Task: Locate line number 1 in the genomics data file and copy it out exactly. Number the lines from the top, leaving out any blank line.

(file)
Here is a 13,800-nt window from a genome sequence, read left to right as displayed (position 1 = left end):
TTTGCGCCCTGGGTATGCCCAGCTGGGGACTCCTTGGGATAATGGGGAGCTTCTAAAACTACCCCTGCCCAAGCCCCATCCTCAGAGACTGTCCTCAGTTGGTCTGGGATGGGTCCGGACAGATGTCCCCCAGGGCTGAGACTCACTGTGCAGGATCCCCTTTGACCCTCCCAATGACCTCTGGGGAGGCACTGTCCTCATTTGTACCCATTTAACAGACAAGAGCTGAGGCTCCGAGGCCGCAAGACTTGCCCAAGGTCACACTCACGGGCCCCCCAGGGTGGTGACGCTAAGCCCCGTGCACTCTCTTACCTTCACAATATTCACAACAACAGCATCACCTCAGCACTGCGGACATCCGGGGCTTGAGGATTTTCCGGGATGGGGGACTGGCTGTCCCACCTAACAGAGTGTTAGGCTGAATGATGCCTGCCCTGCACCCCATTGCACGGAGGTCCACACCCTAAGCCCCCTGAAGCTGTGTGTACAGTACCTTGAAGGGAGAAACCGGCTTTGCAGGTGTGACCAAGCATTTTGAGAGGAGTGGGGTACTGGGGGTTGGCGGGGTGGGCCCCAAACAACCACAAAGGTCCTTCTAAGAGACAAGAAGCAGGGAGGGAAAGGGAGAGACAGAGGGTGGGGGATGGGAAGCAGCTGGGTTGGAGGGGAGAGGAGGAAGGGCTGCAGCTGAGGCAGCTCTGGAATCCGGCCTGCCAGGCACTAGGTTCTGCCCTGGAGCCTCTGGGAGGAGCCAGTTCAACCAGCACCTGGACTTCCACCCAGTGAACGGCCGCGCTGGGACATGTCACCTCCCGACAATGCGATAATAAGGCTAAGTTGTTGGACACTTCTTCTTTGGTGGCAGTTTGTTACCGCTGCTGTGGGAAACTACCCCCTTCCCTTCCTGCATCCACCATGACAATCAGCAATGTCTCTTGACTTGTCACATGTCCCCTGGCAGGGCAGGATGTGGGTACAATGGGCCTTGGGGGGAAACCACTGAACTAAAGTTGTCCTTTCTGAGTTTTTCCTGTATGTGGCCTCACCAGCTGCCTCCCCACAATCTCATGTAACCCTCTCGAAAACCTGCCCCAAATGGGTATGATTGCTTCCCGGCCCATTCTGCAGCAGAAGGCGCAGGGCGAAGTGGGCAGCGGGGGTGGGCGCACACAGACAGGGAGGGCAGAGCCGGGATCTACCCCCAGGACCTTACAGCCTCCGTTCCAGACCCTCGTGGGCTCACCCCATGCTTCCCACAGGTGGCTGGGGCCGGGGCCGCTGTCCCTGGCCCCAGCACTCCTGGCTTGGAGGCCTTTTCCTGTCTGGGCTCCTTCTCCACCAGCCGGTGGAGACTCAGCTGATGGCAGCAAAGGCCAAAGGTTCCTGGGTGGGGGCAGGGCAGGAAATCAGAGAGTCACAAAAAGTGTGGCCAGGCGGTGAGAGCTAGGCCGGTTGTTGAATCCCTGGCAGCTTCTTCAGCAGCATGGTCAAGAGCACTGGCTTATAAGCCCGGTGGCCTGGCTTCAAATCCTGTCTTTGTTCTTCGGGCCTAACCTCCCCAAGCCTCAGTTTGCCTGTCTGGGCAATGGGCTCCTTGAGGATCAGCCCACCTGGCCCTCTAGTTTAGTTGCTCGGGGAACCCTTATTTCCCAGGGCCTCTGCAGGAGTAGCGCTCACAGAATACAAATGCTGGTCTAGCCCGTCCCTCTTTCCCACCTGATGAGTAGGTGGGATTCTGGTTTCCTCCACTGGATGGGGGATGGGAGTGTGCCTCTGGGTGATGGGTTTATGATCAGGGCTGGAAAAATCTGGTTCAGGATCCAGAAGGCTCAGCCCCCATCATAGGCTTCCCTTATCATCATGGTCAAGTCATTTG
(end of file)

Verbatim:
Here is a 13,800-nt window from a genome sequence, read left to right as displayed (position 1 = left end):